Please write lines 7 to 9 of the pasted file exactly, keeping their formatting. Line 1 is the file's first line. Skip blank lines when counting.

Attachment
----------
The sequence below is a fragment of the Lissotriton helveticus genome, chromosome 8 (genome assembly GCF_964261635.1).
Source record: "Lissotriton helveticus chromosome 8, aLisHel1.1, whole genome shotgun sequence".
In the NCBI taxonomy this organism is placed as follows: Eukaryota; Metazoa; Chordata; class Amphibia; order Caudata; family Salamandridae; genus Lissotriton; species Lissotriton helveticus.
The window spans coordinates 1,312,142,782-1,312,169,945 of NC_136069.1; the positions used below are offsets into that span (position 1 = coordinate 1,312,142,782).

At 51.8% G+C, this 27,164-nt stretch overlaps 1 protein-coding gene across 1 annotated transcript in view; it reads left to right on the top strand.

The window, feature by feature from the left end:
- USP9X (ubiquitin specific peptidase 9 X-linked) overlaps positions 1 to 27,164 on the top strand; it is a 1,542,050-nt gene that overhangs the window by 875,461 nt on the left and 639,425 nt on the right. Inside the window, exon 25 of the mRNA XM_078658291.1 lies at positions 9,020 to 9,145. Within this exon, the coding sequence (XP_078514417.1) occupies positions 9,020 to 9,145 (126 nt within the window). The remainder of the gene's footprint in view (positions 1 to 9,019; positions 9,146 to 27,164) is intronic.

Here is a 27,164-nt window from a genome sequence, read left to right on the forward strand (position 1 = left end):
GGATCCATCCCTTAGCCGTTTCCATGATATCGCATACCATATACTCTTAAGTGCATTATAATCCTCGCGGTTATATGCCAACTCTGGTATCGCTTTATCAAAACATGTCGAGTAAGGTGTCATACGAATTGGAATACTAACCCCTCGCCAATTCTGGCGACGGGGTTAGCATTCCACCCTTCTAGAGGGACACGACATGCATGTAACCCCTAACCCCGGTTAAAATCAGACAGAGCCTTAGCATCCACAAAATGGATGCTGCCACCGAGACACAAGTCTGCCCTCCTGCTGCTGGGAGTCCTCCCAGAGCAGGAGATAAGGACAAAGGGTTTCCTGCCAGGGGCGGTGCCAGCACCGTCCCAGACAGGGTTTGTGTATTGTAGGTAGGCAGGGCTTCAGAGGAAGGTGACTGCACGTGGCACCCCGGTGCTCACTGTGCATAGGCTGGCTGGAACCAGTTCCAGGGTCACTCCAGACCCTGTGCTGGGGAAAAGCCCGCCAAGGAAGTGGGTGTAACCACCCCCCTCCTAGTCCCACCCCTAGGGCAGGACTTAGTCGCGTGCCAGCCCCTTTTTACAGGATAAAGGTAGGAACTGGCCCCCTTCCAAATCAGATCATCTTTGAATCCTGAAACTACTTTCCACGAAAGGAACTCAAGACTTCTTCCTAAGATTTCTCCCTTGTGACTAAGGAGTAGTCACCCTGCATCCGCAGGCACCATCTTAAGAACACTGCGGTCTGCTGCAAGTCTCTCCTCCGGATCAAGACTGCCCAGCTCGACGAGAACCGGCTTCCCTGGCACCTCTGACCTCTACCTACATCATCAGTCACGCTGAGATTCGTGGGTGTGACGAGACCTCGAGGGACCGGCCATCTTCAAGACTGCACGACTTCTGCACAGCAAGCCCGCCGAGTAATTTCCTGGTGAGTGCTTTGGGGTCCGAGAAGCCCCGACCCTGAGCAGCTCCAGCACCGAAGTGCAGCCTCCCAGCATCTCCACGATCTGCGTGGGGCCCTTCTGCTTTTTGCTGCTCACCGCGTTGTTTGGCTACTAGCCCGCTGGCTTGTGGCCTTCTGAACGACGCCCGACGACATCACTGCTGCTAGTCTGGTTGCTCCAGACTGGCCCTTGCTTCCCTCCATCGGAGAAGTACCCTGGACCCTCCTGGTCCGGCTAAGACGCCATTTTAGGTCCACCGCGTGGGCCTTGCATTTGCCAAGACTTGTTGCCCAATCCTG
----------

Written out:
- USP9X (ubiquitin specific peptidase 9 X-linked) overlaps positions 1 to 27,164 on the top strand; it is a 1,542,050-nt gene that overhangs the window by 875,461 nt on the left and 639,425 nt on the right. Inside the window, exon 25 of the mRNA XM_078658291.1 lies at positions 9,020 to 9,145. Within this exon, the coding sequence (XP_078514417.1) occupies positions 9,020 to 9,145 (126 nt within the window). The remainder of the gene's footprint in view (positions 1 to 9,019; positions 9,146 to 27,164) is intronic.

Here is a 27,164-nt window from a genome sequence, read left to right on the forward strand (position 1 = left end):
GGATCCATCCCTTAGCCGTTTCCATGATATCGCATACCATATACTCTTAAGTGCATTATAATCCTCGCGGTTATATGCCAACTCTGGTATCGCTTTATCAAAACATGTCGAGTAAGGTGTCATACGAATTGGAATACTAACCCCTCGCCAATTCTGGCGACGGGGTTAGCATTCCACCCTTCTAGAGGGACACGACATGCATGTAACCCCTAACCCCGGTTAAAATCAGACAGAGCCTTAGCATCCACAAAATGGATGCTGCCACCGAGACACAAGTCTGCCCTCCTGCTGCTGGGAGTCCTCCCAGAGCAGGAGATAAGGACAAAGGGTTTCCTGCCAGGGGCGGTGCCAGCACCGTCCCAGACAGGGTTTGTGTATTGTAGGTAGGCAGGGCTTCAGAGGAAGGTGACTGCACGTGGCACCCCGGTGCTCACTGTGCATAGGCTGGCTGGAACCAGTTCCAGGGTCACTCCAGACCCTGTGCTGGGGAAAAGCCCGCCAAGGAAGTGGGTGTAACCACCCCCCTCCTAGTCCCACCCCTAGGGCAGGACTTAGTCGCGTGCCAGCCCCTTTTTACAGGATAAAGGTAGGAACTGGCCCCCTTCCAAATCAGATCATCTTTGAATCCTGAAACTACTTTCCACGAAAGGAACTCAAGACTTCTTCCTAAGATTTCTCCCTTGTGACTAAGGAGTAGTCACCCTGCATCCGCAGGCACCATCTTAAGAACACTGCGGTCTGCTGCAAGTCTCTCCTCCGGATCAAGACTGCCCAGCTCGACGAGAACCGGCTTCCCTGGCACCTCTGACCTCTACCTACATCATCAGTCACGCTGAGATTCGTGGGTGTGACGAGACCTCGAGGGACCGGCCATCTTCAAGACTGCACGACTTCTGCACAGCAAGCCCGCCGAGTAATTTCCTGGTGAGTGCTTTGGGGTCCGAGAAGCCCCGACCCTGAGCAGCTCCAGCACCGAAGTGCAGCCTCCCAGCATCTCCACGATCTGCGTGGGGCCCTTCTGCTTTTTGCTGCTCACCGCGTTGTTTGGCTACTAGCCCGCTGGCTTGTGGCCTTCTGAACGACGCCCGACGACATCACTGCTGCTAGTCTGGTTGCTCCAGACTGGCCCTTGCTTCCCTCCATCGGAGAAGTACCCTGGACCCTCCTGGTCCGGCTAAGACGCCATTTTAGGTCCACCGCGTGGGCCTTGCATTTGCCAAGACTTGTTGCCCAATCCTG